Research explains mechanism at work in tumor

Feb 22, 2010 by Roberta Friedman

(PhysOrg.com) -- Researchers at the School of Medicine have a new handle on a control switch in cell division that gets stuck on overdrive in some cancers.

Researchers at the School of Medicine have a new handle on a control switch in cell division that gets stuck on overdrive in some cancers.

These new details on a , called UTX, show that it acts on histones—the protein clothespins that keep DNA strands coiled neatly and quietly within the nucleus of cells. The Stanford team, led by Howard Chang, MD, PhD, associate professor of dermatology, found that UTX rubs off chemical marks on certain histones that allow genes to activate and tell cells not to divide.

Unfortunately, is unwanted in cancers, and many instances are associated with mutations in UTX.

“UTX influences hundreds of genes, and some of these are the best-known tumor suppressors,” said Chang, a member of Stanford’s Cancer Center and an early career scientist for the Howard Hughes Medical Institute. In many instances, he said, “it’s what controls the decision of a cell to divide.”

UTX plucks off methyl groups at key control points for genes; that molecular action slams the brakes on cell division. A gene that prevents cancers from growing is called a tumor suppressor, by definition. And UTX is one that controls other tumor suppressors. Its importance is hinted at by the fact that it is present in the most primitive worm, through the mammalian line, to people.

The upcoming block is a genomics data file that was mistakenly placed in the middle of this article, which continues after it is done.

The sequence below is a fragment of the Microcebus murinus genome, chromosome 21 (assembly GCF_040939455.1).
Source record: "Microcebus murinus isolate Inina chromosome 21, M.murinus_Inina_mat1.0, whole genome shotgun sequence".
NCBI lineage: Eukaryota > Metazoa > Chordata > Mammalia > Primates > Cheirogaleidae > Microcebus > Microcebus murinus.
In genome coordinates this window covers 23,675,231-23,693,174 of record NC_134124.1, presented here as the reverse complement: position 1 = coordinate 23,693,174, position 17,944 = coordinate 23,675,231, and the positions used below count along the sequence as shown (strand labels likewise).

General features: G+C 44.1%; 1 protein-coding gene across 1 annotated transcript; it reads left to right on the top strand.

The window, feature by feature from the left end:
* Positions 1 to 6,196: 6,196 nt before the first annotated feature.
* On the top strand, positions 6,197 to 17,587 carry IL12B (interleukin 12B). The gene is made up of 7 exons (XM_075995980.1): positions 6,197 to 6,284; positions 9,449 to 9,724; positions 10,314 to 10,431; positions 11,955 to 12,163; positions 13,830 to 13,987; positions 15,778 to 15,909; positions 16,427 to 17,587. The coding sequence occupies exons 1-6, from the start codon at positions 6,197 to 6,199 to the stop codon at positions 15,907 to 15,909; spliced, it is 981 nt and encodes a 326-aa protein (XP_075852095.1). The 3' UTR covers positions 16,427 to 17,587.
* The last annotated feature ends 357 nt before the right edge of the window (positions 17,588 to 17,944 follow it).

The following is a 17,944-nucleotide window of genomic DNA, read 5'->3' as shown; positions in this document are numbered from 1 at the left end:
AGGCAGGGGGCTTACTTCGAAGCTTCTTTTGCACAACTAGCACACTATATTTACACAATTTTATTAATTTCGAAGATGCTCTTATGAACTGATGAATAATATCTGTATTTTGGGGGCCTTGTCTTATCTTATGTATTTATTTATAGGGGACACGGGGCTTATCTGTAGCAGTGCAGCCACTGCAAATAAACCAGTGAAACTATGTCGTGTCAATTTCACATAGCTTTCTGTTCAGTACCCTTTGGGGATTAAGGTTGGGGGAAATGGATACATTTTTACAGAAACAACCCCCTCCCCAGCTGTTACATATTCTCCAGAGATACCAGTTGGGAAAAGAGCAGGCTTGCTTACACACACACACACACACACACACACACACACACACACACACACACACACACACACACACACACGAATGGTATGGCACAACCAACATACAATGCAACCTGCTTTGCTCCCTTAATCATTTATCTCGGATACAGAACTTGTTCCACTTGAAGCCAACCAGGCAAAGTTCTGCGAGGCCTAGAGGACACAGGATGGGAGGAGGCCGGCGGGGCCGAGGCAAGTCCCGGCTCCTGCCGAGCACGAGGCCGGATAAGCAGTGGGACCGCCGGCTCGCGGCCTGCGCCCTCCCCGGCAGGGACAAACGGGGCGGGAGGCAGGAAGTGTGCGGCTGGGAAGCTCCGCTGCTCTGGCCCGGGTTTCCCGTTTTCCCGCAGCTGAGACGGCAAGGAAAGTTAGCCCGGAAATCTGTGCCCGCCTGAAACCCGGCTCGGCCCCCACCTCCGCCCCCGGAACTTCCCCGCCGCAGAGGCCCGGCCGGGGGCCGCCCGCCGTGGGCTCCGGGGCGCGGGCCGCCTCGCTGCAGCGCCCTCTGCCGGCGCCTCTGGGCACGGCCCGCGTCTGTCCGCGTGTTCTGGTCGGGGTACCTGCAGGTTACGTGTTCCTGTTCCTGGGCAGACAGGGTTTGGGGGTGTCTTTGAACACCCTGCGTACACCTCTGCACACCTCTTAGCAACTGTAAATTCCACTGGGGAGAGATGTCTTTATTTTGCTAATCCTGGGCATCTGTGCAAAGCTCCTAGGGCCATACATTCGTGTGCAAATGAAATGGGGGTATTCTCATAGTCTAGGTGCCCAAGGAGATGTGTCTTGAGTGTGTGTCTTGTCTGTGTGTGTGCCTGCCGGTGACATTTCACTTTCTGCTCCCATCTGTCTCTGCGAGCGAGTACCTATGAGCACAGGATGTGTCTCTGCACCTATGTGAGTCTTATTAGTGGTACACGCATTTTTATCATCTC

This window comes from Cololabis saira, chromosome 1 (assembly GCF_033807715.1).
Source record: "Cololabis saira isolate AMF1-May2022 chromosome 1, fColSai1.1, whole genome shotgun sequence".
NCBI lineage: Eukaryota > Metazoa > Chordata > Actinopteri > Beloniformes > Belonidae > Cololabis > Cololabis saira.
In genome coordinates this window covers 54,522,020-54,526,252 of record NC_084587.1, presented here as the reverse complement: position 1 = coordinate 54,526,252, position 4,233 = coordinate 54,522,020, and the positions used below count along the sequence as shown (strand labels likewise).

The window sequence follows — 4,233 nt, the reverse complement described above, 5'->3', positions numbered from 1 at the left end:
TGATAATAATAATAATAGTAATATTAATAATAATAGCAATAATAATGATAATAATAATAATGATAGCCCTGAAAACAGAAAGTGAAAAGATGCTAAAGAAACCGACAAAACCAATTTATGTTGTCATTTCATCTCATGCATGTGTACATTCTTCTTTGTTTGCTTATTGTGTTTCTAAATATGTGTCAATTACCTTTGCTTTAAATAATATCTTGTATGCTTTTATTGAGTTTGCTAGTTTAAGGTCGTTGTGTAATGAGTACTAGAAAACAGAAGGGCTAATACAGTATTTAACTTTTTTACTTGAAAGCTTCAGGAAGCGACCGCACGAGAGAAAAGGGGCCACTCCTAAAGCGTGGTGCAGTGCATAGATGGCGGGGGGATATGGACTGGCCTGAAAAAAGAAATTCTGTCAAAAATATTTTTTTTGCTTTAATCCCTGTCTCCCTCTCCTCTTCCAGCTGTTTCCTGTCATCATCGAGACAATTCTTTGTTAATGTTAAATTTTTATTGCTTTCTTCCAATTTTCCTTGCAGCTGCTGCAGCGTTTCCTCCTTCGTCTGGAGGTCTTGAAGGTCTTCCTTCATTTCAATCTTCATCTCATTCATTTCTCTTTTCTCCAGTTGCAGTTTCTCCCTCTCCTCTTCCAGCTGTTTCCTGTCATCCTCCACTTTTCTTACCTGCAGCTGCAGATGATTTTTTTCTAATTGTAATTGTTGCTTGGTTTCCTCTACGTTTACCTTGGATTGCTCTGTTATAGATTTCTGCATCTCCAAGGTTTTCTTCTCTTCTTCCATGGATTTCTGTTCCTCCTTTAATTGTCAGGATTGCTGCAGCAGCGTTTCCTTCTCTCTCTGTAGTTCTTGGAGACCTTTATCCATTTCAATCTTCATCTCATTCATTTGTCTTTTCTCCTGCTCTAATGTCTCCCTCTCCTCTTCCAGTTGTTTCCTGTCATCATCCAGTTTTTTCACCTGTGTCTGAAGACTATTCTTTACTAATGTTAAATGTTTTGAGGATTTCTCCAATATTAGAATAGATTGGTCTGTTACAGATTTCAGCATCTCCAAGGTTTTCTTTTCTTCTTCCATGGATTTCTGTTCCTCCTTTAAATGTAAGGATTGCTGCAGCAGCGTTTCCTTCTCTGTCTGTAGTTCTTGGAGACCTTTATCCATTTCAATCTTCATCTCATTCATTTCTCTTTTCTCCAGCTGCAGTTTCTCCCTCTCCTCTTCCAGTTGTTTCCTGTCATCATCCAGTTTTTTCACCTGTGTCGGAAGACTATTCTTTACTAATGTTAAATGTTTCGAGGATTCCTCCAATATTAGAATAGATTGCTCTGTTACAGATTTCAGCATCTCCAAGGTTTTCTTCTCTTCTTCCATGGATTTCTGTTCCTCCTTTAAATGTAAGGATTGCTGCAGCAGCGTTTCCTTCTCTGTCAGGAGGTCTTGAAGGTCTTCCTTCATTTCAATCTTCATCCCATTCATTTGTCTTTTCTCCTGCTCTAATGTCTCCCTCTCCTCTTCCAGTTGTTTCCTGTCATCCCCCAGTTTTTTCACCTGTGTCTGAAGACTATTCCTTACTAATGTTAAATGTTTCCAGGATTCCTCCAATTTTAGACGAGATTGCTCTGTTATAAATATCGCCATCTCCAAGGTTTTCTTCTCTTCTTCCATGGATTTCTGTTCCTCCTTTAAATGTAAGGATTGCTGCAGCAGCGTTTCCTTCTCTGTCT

Chang, the senior author of the research published online Feb. 1 in Genes and Development, had collaborated with Harvard researchers to discover UTX in 2007. Developmental biologists have since gathered clues about UTX, and the new study by Chang’s team shows an expanded role for the protein.

The findings show that UTX governs a set of tumor suppressor molecules, called RB binding proteins, that force a cell to stop dividing and then specialize to take on a particular role. do not specialize, but just keep on dividing.

“UTX bound directly to multiple genes that encode proteins that … function in the RB pathway,” the scientists noted in the study. “It makes the connection between several important players,” Chang said.

Some human leukemias and lymphomas result in decreased levels of UTX. In breast cancer, low UTX activity was predictive of patient death, the researchers found. Although UTX would not be a strong enough biomarker to predict cancer response in a particular patient, Chang cautioned, he believes that it is a root cause in many individual cancers. Already, other cancer researchers have identified mutations of UTX in certain human tumors. Chang’s study provides the first explanation of why UTX mutations can lead to cancer.

“People search for mutations in patient samples,” Chang said, “If they see mutant UTX over and over, that implies it’s important. This is definitely one of the drivers.”

Graduate student Jordon Wang is the lead author of the study. Other collaborators include Stanford postdoctoral scholar Miao-Chih Tsai, and researchers at Children’s Hospital Boston, Harvard Medical School and University of Manchester, U.K. The research was funded by the California Institute for Regenerative Medicine, the National Cancer Institute and the American Society.

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